Jointer Malfunction/User malfunction

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Forum topic by justwingit posted 05-18-2019 01:42 AM 446 views 0 times favorited 8 replies Add to Favorites Watch
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25 posts in 292 days

05-18-2019 01:42 AM

Hey all I got this 6 inch delta jointer used. I ran a few boards 10-12 through it over the last few weeks sporadically. Tonight I ran a little walnut through it. I made one pass taking off a 1/4 inch maybe, then wanted to do a thin repeat pass, so I turned the dial down to what you see. Turned it on before I even got the wood set there was a pop/bang and I ran like hell. The 2nd photo is of what’s left of the jointer.
So 1. Should I throw it out or try to repair it (though my confidence is shaken)
2. Did I do something wrong – or maybe I did something wrong, what was it?
3. What new? jointer should I buy. Ie what’s the best value out there for entry level stuff. Is it really worth doing 8 inch over 6? Should I buy another used, Im a little concerned now….

Any criticism, help or opinions welcome!

8 replies so far

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25 posts in 292 days

#1 posted 05-18-2019 01:44 AM

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25 posts in 292 days

#2 posted 05-18-2019 01:44 AM

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3263 posts in 3188 days

#3 posted 05-18-2019 02:44 AM

I looks like the knife was properly secured. The last guy that put the knives in didn’t secure them. That is my opinion. Running isn’t a bad plan when things start coming apart. The jointer is probably the 2nd most important tool in the shop and I wouldn’t want to be without one. Bigger is always better as long as you have the space. The longer the bed the better the jointer will work for you.

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1426 posts in 952 days

#4 posted 05-18-2019 02:55 AM

If you had it cutting a 1/4”, it was a lot to ask of that little jointer. Multiple passes of a much finer setting would do the job and not damage the machine. Some power tools just don’t hold up very well to “hogging” the wood.

Whatever jointer you end up getting or, if you repair the one in your pictures, I would first get an operator’s manual for it and study it. Lots of good info in the manual and it should give guidance on things like safe operating practices and setting depth of cut, etc.

-- "I build for function first, looks second. Most times I never get around to looks." - Mike, western Colorado

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7480 posts in 2711 days

#5 posted 05-18-2019 03:02 AM

From the picture – it appears one of the screws holding the knife in place came loose and smacked the table.

To fix it, you might be able to bend back the knife lock bar and replace the screw… I don’t think the chip in the table will prevent you from using it – or at least it shouldn’t.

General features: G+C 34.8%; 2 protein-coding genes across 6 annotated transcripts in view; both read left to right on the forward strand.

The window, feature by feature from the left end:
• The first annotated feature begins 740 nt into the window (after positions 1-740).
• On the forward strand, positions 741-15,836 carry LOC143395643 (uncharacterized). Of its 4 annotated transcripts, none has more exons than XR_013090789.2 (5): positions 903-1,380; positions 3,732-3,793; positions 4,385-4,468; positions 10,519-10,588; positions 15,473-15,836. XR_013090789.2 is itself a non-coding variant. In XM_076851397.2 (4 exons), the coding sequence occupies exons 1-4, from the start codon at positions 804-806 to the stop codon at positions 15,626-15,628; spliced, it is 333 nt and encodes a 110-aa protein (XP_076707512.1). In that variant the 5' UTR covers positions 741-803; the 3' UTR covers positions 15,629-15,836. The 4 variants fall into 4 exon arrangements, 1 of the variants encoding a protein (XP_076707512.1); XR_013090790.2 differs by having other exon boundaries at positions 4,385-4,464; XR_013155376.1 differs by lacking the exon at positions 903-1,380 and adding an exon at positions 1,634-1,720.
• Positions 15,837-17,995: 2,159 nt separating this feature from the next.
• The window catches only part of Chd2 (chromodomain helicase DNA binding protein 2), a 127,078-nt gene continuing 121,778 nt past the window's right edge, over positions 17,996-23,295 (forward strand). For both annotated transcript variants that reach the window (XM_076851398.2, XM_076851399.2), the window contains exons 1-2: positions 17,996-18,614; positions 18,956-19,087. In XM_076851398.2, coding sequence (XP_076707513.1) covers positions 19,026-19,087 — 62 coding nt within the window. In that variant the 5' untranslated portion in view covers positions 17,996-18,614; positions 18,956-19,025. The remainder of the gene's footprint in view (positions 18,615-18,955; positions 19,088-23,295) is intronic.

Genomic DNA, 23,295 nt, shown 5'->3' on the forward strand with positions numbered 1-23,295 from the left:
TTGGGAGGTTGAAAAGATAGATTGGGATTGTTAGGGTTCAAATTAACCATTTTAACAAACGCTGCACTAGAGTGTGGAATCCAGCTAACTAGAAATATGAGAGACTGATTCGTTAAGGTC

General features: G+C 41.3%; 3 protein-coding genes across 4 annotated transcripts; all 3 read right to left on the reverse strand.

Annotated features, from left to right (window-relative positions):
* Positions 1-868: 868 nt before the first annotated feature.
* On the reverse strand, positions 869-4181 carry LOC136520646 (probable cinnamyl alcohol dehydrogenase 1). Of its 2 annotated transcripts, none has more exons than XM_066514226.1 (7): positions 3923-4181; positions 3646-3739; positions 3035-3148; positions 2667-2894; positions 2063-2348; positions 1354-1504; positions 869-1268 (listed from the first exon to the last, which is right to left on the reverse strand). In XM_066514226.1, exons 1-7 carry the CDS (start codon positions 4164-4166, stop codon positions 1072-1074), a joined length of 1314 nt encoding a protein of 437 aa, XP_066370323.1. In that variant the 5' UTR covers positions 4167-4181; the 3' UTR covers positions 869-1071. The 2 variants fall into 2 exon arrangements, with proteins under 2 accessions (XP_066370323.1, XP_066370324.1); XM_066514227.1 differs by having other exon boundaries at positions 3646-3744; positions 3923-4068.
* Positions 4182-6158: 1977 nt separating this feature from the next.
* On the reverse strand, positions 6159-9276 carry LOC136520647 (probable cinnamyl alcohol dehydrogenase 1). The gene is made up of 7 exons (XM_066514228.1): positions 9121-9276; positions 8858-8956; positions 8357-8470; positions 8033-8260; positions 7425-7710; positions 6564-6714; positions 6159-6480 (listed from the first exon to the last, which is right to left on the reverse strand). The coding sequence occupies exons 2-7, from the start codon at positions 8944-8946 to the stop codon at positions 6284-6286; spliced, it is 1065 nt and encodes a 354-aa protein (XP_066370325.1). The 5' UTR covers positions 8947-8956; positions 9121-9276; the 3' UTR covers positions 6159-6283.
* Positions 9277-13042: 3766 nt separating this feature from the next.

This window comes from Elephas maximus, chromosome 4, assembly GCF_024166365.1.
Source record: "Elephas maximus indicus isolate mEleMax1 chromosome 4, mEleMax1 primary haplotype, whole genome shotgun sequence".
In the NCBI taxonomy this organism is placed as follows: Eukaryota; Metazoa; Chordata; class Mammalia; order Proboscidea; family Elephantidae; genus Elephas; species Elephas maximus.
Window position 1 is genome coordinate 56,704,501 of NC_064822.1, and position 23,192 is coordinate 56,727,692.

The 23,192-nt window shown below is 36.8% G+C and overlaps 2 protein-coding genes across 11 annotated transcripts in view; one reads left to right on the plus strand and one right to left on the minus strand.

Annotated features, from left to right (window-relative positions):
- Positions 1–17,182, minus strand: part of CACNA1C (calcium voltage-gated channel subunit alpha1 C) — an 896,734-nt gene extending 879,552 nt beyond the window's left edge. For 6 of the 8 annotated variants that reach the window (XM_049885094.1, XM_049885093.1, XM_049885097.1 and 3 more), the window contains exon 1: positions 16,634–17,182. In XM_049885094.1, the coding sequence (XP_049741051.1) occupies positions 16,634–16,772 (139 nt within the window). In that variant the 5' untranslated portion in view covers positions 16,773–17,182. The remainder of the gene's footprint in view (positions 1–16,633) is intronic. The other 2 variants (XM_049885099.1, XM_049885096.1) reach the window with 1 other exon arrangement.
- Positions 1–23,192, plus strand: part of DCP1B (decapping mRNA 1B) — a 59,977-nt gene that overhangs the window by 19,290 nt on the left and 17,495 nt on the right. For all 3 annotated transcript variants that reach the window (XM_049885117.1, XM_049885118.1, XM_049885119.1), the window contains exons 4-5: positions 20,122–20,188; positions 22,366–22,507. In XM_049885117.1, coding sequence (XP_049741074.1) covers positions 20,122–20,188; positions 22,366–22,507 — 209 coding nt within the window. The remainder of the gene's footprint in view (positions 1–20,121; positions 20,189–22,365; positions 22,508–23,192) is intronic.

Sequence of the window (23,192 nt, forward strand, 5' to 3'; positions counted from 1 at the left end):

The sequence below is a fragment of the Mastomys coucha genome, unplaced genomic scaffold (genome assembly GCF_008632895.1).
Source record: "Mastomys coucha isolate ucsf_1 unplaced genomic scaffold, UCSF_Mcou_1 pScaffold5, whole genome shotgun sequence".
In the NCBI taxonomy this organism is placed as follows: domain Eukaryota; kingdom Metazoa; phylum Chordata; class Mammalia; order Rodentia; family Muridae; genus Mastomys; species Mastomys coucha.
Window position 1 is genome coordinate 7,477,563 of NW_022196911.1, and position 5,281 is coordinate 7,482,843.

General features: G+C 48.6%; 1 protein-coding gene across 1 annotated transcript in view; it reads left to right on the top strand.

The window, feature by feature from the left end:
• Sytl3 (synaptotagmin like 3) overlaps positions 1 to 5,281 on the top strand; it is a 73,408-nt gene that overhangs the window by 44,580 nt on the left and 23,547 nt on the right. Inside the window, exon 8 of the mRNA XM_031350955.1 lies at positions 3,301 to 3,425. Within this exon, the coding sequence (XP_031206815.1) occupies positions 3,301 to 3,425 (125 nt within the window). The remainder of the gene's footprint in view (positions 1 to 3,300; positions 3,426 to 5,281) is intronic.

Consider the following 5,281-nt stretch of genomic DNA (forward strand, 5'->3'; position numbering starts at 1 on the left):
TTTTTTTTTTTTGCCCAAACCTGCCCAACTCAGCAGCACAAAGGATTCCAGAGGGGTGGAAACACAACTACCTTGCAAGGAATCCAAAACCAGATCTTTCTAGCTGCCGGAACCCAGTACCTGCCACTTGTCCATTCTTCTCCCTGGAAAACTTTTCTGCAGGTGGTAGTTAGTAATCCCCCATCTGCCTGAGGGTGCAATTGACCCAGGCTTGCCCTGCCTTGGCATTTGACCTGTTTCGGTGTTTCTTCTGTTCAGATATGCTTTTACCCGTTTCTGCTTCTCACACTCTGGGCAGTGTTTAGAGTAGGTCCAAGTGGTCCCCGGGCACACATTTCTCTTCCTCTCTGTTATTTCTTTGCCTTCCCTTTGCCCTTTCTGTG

-- Brad in FL - In Dog I trust... everything else is questionable

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439 posts in 884 days

#6 posted 05-18-2019 03:54 AM

Looks like aluminum or magnesium alloy tables, could have been worse had it all been iron. The lock bar screw indicated by MrUnix was either loose or partly stripped. That way too heavy 1/4” pass on walnut finished it off, when you adjusted for the light pass and turned it back on the screw caught the edge of the table ripping a chunk out and twisting the lock bar back. Look under the jointer should be a well damaged screw there.

Probably not worth rebuilding a light jointer like that, that bearing may not be healthy any more either. Your table edges around the cutter head look worn, and I wouldn’t run the jointer with a hole like that near the cutterhead. If you can find a older North American made 6 or preferably 8” jointer, that would be my preference. If not maybe a Grizzly, Other US posters could give you better suggestions than I can.

If you rebuild you might want to read this first:

Scroll down to the bottom of the page.

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6389 posts in 1497 days

#7 posted 05-18-2019 04:10 AM

looks like the delta bench top I had years ago,definitely not designed to take 1/4” cuts in walnut.i think brad is right about the screw coming loose and causing the blow up.if this is the model I think it is id chuck it and move on and call it a learning experience.your lucky it could have been a lot worse.

-- sawdust the bigger the pile the bigger my smile-larry,so cal.

View justwingit's profile


25 posts in 292 days

#8 posted 05-18-2019 01:35 PM

Thank you all for your well thought out advice. I’ll let someone else have the jointer and get looking for a “new or new to me one”. and ill double check the screw tightness for sure, while im making much lighter passes. It didn’t seem to have a problem during the pass, but I guess that’s the craziness of power tools, they do so much and so quickly that they can DO lots of things, just sometimes they are things that are beyond the safety of the machine.
thanks all,

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